LA Tech Exec Gets $62K Uber Bill for 14-Mile Trip

What costs $62,000? For one man, it's a ride from NYC to Jersey.

Pay close attention to your Uber receipt the next time you catch a ride. A Los Angeles area tech exec got the bill of a lifetime Wednesday after taking a 49-minute Uber ride while visiting New York City.

ConsumerTrack, Inc. President Jeff Bartlett was in the Big Apple on a business trip when he called an UberBLACK SUV to take him and a colleague from the Meatpacking District in Manhattan to Edgewood Cliffs, N.J., for a meeting.

Upon exiting the Uber and checking the ride sharing app, Bartlett had a charge for a jaw-dropping $62,421.99.

Quite the cost for just a 14-mile trip, especially considering that Uber’s fare estimator predicts a ride from New York City to Hollywood, Calif. — about 2,780 miles — to cost between $6,400 and $8,650.

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You can fly first class around the world for less than the cost of Bartlett’s Uber. A round-trip ticket from Dallas to Ghana on Emirates Airline runs about $25,000, depending on the time of year. In fact, you can take that global flight 2.5 times for the cost Uber billed Bartlett to go from Manhattan to Jersey.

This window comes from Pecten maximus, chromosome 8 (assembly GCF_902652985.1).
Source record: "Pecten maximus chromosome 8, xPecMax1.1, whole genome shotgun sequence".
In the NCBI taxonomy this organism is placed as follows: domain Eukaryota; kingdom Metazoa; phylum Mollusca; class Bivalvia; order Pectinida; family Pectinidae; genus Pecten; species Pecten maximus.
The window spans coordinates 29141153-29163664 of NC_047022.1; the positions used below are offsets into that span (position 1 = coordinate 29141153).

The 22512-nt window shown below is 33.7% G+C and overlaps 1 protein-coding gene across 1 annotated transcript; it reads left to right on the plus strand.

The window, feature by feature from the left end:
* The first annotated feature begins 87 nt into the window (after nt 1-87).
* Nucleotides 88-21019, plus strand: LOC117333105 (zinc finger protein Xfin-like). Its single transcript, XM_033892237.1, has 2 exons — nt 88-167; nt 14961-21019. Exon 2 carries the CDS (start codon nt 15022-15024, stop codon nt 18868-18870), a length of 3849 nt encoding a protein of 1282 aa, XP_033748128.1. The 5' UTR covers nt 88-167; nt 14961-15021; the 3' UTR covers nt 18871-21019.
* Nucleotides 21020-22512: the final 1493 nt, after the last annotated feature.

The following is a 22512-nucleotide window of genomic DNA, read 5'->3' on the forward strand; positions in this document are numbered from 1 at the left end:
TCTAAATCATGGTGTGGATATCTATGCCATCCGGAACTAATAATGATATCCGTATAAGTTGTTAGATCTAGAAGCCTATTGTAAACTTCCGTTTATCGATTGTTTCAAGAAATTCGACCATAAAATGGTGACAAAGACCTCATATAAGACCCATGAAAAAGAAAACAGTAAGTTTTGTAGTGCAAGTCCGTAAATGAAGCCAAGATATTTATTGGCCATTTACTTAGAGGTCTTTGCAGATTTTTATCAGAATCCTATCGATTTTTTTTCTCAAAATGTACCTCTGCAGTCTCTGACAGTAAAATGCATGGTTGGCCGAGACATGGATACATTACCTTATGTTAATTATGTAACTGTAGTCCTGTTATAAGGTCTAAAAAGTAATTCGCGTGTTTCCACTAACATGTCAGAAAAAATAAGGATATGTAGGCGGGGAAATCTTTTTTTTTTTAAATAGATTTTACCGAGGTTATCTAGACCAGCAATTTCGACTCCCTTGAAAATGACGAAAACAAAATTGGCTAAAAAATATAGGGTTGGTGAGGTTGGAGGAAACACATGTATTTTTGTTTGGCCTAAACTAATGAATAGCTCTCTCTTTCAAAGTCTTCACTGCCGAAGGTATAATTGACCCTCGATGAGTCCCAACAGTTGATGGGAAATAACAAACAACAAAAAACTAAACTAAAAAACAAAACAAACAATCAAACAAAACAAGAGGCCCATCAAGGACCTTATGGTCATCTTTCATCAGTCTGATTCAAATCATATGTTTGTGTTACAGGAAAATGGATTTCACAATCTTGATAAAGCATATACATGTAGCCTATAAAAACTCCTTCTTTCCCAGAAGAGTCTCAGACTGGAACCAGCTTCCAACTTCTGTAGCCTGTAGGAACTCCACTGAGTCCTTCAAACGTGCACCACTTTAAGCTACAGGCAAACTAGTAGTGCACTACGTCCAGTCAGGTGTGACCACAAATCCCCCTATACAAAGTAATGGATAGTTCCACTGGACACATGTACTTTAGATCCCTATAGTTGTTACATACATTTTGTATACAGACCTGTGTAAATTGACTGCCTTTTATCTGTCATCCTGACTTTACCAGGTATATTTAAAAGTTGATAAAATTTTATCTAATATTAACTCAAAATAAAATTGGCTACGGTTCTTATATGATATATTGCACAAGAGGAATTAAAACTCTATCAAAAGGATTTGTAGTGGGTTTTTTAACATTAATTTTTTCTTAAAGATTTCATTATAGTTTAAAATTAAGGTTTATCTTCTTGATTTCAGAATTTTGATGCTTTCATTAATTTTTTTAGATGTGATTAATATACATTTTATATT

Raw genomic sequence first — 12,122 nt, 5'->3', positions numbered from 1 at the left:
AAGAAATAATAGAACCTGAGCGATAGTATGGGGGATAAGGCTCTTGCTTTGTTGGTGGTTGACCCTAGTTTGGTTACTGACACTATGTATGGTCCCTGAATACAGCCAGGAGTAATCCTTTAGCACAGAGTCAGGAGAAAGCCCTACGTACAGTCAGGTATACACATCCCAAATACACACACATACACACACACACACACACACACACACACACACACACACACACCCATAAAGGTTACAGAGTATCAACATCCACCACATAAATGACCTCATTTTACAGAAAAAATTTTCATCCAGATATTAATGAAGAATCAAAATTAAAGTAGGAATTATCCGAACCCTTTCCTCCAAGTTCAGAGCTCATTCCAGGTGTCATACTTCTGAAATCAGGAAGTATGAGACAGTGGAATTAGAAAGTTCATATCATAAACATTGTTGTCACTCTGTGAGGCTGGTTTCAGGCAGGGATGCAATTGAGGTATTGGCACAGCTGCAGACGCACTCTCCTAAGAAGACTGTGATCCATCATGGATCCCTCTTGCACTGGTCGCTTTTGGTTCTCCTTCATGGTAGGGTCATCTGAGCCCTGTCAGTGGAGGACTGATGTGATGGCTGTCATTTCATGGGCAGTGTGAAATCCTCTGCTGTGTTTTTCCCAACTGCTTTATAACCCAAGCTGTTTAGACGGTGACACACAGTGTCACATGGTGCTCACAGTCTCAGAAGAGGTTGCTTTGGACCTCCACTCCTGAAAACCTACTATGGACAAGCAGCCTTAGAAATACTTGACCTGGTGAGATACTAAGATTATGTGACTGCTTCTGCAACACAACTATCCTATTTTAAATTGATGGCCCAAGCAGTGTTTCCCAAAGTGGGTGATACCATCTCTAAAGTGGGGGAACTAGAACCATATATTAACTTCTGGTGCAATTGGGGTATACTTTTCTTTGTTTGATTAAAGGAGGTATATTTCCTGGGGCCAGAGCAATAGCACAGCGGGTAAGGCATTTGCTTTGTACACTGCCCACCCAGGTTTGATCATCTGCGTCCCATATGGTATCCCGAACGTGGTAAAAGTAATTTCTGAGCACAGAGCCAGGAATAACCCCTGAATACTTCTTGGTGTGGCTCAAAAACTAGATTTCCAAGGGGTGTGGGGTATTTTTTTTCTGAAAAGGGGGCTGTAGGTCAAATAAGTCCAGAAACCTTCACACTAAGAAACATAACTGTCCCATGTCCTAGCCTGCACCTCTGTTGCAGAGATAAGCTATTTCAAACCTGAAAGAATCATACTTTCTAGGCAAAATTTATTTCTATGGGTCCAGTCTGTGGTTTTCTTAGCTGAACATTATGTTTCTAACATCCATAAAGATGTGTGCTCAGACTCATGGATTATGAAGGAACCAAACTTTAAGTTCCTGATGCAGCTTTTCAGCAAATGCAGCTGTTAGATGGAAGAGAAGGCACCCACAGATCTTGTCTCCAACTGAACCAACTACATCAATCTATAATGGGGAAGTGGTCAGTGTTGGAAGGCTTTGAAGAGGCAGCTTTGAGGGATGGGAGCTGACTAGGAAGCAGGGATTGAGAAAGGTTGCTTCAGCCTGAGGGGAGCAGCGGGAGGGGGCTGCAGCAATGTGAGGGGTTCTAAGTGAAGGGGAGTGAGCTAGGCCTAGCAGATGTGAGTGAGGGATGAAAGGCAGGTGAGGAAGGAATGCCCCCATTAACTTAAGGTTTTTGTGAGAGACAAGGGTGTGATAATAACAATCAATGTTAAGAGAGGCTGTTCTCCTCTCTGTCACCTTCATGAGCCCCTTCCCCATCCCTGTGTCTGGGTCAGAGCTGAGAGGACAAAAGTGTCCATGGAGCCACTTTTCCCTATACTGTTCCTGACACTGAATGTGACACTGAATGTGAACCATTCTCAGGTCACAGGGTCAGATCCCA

“I shared the screenshot of the charge to people at the meeting, and everyone was like, ‘Holy Moly,'” Bartlett said. He later joked, “This is how Uber is going to be profitable.”

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Not many would have been so light-hearted. Fortunately for Bartlett, the fare — which should have only cost approximately $111 — was later corrected by the company, according to his Uber receipt.

Though small, this blunder can be added to the list of reasons Uber is currently facing a lot of public scrutiny. The company has recently come under fire for scandals like implementing surge fare prices on the night of the London terror attack last month and during the JFK taxi strike in January. CEO Travis Kalanick took heat in February after a video surfaced of him arguing with an Uber driver over falling fare prices. The company is also currently facing a sexual harassment scandal, over which they’ve fired 20 employees and counting.

Find Out: Can These Companies Really Be the Next Uber?

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